Otsego County is projected to fall far short of its quota of rubbish deliveries to MOSA this year and may face a penalty of almost $350,000.

Terry Bliss, county planning and solid waste director, said Thursday, ``Through January and February, we're on pace to fall 3,248 tons short.''

By terms of its contract with the Montgomery Otsego Schoharie Solid Waste Management Authority, the county must pay for undelivered tons this year at the rate of $106 per ton.

Last year, the county fell 2,274 tons short and paid a $237,000 penalty.

The numbers for this year portend a bill of $347,904.

``It's not a good situation,'' said Bliss, noting it has at least two causes: the recession and waste not being delivered to MOSA.

In a recession, people tend to buy and throw out less.

``I think that's part of it,'' Bliss said.

Another factor is that rubbish from Hartwick College and the State University College at Oneonta is no longer going to MOSA.

``That's being picked up by Waste Recovery Enterprises, and it's leaving the system,'' said Bliss.

WRE owner Denny Reed confirmed this.

``Keep in mind that all the garbage in Otsego County leaves the county, not just what we pick up,'' he said.

Reed is under contract this year to handle the county's recyclables, scheduled to be paid $265,100 for up to 34,000 tons. While that might have been adequate before the recession, it's a losing proposition now, because the bottom has fallen out of the recycling market, he said.

And with a poor recycling contract, Reed has to make sure his rubbish collection turns a profit.

``We're in business and we want to stay in business,'' he said. ``I don't want to cost the county money, but MOSA's costs are crazy.

``$106 a ton?'' Reed said other county landfills charge less than half as much.

For years, MOSA's high tipping fee has been attributed to the high cost of paying down its debt. On Friday, however, Gilbert Chichester, MOSA's executive director, said that debt may be decreased by the member counties, a process to be discussed at a meeting this week.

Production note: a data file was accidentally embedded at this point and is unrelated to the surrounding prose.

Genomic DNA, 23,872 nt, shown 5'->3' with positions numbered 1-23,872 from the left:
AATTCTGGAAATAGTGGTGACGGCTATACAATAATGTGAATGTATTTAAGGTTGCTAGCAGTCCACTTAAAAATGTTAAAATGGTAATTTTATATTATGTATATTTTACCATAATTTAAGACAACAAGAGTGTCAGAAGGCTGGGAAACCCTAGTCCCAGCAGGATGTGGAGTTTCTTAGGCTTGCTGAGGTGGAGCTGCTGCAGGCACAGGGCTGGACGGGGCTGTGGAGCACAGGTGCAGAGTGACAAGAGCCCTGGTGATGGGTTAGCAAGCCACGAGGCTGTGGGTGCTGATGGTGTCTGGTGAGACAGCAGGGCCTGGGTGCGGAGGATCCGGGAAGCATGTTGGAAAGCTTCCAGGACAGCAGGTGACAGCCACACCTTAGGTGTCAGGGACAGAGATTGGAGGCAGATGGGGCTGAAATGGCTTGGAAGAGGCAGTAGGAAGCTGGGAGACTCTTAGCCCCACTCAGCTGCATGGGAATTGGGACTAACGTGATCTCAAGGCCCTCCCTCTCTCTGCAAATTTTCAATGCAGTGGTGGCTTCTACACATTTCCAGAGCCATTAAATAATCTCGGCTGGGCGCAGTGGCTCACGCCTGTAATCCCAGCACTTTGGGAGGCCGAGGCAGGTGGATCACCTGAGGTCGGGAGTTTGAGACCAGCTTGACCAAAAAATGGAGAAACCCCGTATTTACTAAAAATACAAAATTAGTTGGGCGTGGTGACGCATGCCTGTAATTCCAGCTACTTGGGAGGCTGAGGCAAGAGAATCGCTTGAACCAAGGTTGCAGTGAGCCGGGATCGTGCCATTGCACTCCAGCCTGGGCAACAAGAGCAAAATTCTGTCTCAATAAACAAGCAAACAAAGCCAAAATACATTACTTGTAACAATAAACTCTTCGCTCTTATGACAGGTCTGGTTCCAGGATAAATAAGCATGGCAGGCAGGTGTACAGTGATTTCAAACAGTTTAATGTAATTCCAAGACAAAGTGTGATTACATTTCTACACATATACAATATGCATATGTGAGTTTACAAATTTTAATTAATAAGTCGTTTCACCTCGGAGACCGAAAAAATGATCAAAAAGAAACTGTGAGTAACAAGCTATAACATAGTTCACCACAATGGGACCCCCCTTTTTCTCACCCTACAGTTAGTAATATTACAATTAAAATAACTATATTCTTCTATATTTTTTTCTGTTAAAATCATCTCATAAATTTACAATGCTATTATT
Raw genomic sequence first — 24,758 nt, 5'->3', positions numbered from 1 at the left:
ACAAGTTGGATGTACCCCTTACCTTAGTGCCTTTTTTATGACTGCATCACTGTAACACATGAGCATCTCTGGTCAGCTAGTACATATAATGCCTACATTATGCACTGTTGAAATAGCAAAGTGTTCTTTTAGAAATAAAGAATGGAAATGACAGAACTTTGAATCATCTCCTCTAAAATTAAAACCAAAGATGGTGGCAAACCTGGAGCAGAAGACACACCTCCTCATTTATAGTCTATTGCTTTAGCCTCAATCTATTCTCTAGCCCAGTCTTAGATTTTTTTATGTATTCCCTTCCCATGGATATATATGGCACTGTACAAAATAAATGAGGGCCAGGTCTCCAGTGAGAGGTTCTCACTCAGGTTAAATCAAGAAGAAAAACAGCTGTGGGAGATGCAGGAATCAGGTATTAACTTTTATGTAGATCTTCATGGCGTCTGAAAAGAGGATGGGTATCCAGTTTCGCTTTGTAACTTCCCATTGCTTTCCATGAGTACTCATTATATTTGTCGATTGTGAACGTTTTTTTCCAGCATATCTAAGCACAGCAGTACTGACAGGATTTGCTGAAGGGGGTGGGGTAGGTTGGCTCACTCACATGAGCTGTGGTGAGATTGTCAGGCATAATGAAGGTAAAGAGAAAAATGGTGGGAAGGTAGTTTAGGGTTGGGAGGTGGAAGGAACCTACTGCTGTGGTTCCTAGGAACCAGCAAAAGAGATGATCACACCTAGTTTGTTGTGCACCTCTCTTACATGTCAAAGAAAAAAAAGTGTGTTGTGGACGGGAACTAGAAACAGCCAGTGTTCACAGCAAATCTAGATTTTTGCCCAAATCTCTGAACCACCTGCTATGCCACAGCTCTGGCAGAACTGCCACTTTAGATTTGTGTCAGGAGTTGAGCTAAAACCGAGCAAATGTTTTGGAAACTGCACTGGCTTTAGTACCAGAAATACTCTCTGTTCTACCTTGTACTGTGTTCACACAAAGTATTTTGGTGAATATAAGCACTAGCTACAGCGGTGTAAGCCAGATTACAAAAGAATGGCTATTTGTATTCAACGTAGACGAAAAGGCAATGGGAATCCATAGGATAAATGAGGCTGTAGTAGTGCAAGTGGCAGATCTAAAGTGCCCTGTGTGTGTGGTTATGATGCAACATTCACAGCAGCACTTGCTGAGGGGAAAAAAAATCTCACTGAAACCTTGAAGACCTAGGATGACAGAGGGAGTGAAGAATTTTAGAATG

MOSA's cash reserves and perhaps money from the three counties could be used to guarantee payment on the Authority's debt. If debt payments were no longer driving up the tipping fee, MOSA might be able to offer far lower prices, even before 2014, when the problematic 25-year contract binding counties together is scheduled to expire.

Otsego County Board Chair James Powers, R-Butternuts, said board members and county solid waste consultant Hans Arnold have been working on the MOSA problem and that plans may soon be made public.

Powers, a dairy farmer, also disclosed that he's annoyed with MOSA because his check was rejected when he took a load of garbage to the Oneonta transfer station last Monday.

``They wouldn't take a check from the farm for $16 unless I wanted to fill out a long form and explain why my name wasn't on it,'' said Powers, ``And I thought, here we are, short of garbage, and we're making it harder than ever for people to get rid of it.

``This has got to stop.''

The chairman said he sent that load of garbage to Chenango County and paid less than half the MOSA fee.

``I'll be going back to MOSA, but I wanted to send a message,'' said Powers.

Chichester said he regretted the incident, but MOSA has lost money before on third-party checks.

The form seems long because it contains information about the Authority, but the part that needs to be filled out is short, said Chichester.

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